A Gift Seasoned By Time

The right word, the flawless sentence, the echoing simile---Moss can write," says The Baltimore Sun about Barbara Klein Moss. Such a direct, unqualified statement would be high praise for the most celebrated author but is a real achievement for someone publishing a first collection.

Moss, who resides in Annapolis, says "I never wanted to be anything but a writer," and she has been quietly and doggedly pursuing her goal for decades. The result of Moss' persistence is the fulfillment of a long-held dream---the literary fiction debut of "Little Edens," a collection of short stories wrestling with Edenic themes.

"I have always been intrigued by the idea of Eden," says Moss, not a surprising statement given her intelligent, philosophical and curious manner. The characters that inhabit these eight stories are on a quest for perfection, for the contentment and belonging that will transcend the reality of their less-than-paradisiacal lives.

In the title story, Myra and Russell Calvert, parents who have lost their only son, move to southern California to assuage their grief. The couple begins to frequent the surrounding gated communities with names like Toscana, Lisboa, and Persian Gardens, searching for earthly paradise.

In "Rug Weaver," a retired rug merchant wanders in memory back to his long, solitary imprisonment in an Iranian jail where, in order to retain his sanity, he wove an elaborate rug in his mind.

The last story in the book, a novella entitled "The Palm Tree of Dilys Cathcart," features an English piano teacher who is approached by an Orthodox Jewish butcher for help in transcribing the music he composes in his head. The power of their partnership causes Dilys Cathcart to consider leaving her world and joining his.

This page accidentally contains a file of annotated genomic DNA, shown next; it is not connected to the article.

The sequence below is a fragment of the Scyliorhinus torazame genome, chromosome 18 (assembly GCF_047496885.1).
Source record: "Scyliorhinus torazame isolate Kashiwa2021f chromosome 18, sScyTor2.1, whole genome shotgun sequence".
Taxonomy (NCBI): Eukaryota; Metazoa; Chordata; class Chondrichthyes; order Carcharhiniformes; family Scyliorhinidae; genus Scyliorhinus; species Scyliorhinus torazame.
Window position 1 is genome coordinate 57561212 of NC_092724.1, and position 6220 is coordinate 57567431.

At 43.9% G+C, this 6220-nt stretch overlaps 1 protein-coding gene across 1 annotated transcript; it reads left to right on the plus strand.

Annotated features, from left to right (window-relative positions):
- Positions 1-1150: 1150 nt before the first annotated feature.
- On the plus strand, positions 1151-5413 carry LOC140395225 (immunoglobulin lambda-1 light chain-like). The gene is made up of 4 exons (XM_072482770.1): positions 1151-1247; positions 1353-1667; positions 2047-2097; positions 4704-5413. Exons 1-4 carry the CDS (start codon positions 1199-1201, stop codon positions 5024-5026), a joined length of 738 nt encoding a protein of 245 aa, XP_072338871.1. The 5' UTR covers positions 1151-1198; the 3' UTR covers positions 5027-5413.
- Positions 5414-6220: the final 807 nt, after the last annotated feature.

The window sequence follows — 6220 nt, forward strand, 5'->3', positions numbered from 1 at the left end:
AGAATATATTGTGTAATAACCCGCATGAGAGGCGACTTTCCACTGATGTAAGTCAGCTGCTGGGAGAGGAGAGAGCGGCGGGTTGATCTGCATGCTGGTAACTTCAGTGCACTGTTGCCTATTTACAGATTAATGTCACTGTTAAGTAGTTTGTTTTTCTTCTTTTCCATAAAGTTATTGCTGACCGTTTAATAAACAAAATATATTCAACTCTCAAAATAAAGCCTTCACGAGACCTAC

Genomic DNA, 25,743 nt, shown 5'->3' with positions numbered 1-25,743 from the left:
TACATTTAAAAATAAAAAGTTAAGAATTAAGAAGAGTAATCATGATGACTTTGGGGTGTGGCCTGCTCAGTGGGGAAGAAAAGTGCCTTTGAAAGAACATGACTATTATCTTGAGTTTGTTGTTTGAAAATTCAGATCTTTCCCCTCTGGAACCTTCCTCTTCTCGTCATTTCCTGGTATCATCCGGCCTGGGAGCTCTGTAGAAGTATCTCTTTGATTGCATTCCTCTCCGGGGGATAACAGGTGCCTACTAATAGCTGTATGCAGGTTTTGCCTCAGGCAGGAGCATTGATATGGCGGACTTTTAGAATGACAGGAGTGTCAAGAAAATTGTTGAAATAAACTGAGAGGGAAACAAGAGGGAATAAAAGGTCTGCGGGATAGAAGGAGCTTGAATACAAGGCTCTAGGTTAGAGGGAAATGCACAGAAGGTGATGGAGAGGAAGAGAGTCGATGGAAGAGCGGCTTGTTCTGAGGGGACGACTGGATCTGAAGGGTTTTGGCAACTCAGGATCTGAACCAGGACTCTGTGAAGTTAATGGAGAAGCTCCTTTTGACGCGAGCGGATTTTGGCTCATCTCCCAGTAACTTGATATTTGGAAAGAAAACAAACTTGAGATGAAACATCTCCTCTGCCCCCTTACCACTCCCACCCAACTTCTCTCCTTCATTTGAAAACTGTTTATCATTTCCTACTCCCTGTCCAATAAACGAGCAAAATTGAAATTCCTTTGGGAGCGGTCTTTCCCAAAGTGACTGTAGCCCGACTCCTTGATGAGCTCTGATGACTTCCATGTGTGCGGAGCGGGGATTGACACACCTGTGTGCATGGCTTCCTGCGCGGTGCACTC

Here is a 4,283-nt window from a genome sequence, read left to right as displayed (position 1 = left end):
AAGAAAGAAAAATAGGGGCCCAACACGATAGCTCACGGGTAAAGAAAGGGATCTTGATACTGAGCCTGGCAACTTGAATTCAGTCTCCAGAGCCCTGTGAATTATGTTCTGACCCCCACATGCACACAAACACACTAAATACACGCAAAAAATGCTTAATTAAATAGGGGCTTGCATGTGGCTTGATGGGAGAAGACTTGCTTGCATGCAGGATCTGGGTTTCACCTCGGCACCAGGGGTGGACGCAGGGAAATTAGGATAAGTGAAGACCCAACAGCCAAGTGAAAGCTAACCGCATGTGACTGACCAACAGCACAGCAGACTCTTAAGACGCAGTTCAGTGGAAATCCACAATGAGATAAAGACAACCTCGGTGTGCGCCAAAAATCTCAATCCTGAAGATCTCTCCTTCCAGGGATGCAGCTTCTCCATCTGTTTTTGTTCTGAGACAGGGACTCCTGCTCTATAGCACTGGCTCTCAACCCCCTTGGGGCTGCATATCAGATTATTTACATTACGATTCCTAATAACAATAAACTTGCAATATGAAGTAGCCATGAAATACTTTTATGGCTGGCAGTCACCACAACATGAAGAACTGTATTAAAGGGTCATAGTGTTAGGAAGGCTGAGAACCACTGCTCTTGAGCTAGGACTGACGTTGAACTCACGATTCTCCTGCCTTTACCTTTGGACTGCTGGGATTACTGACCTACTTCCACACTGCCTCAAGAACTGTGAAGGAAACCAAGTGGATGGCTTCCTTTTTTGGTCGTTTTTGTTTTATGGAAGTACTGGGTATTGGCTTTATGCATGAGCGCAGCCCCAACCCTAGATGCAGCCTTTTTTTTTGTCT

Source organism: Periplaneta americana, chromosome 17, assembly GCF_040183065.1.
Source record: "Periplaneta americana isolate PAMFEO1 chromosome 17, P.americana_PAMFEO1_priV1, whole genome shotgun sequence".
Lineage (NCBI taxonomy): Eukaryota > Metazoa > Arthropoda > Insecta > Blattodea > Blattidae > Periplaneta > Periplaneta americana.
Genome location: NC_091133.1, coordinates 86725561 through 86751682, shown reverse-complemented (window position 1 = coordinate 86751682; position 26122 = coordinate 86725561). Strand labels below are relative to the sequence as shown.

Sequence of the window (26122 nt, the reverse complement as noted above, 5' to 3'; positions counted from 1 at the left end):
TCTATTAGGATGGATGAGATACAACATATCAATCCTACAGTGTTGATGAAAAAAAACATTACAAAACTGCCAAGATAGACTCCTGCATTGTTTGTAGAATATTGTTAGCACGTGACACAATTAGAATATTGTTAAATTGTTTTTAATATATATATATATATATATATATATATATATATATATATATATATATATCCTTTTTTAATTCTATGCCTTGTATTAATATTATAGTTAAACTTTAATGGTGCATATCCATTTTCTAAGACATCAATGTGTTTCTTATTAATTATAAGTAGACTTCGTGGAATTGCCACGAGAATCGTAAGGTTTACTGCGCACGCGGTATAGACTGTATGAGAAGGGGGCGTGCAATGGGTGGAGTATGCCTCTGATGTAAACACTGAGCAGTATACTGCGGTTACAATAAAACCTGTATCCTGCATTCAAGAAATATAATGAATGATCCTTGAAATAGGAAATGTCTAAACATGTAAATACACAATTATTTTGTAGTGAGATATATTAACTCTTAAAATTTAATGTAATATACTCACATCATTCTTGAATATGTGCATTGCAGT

For Moss, the fascination with an idealized Edenic place took root early. "As a child, I too longed for a little Eden of my own," says Moss.

Moss' parents were Brooklynites, children of immigrants from Eastern Europe. Her father had polio as a child and was disabled on one side of his body. They felt that country life would be easier for him, and the family moved to northwest New Jersey. "It was like something out of a Norman Rockwell painting," says Moss. "But my brother and I needed something different, something larger than this life."

Eventually, Moss left for Syracuse University to study art history and English. After graduation, she moved to Boston where she worked as a ghostwriter for an MIT professor who was writing about Gauguin, the renowned painter whose work was influenced by the ideas of Eden. For three years, Moss poured herself into the project, writing as if it were a novel. It marked the beginning of her own Eden-inspired writing.

Moss, adventurous and spontaneous, had stints in New Mexico (where a grant from the Wurlitzer Foundation provided a little adobe house in which to write for eight months) and in England where she worked in an antiquarian bookstore.

It was upon her return to Cambridge, Mass., that she met her husband, Stewart Moss. Stewart, clearly a kindred spirit, had just returned home from a long journey to Afghanistan and Nepal. To her surprise, he invited her to celebrate his birthday. He brought flowers and dinner, an elegant park picnic spread out on an exotic Arab cloth from his travels. They dined overlooking the city and married just a few months later.

By the time Moss was 40, the couple began the process to adopt a daughter from Korea. Their daughter Sara, now 19, is a sophomore at Mt. Holyoke College. Her exuberance and vivaciousness complement her mother's quiet and soft demeanor. "I'm very proud of my mother. She's not a quitter," says Sara. "I see copies of her book in the bookstores, and I get so excited because I love the book."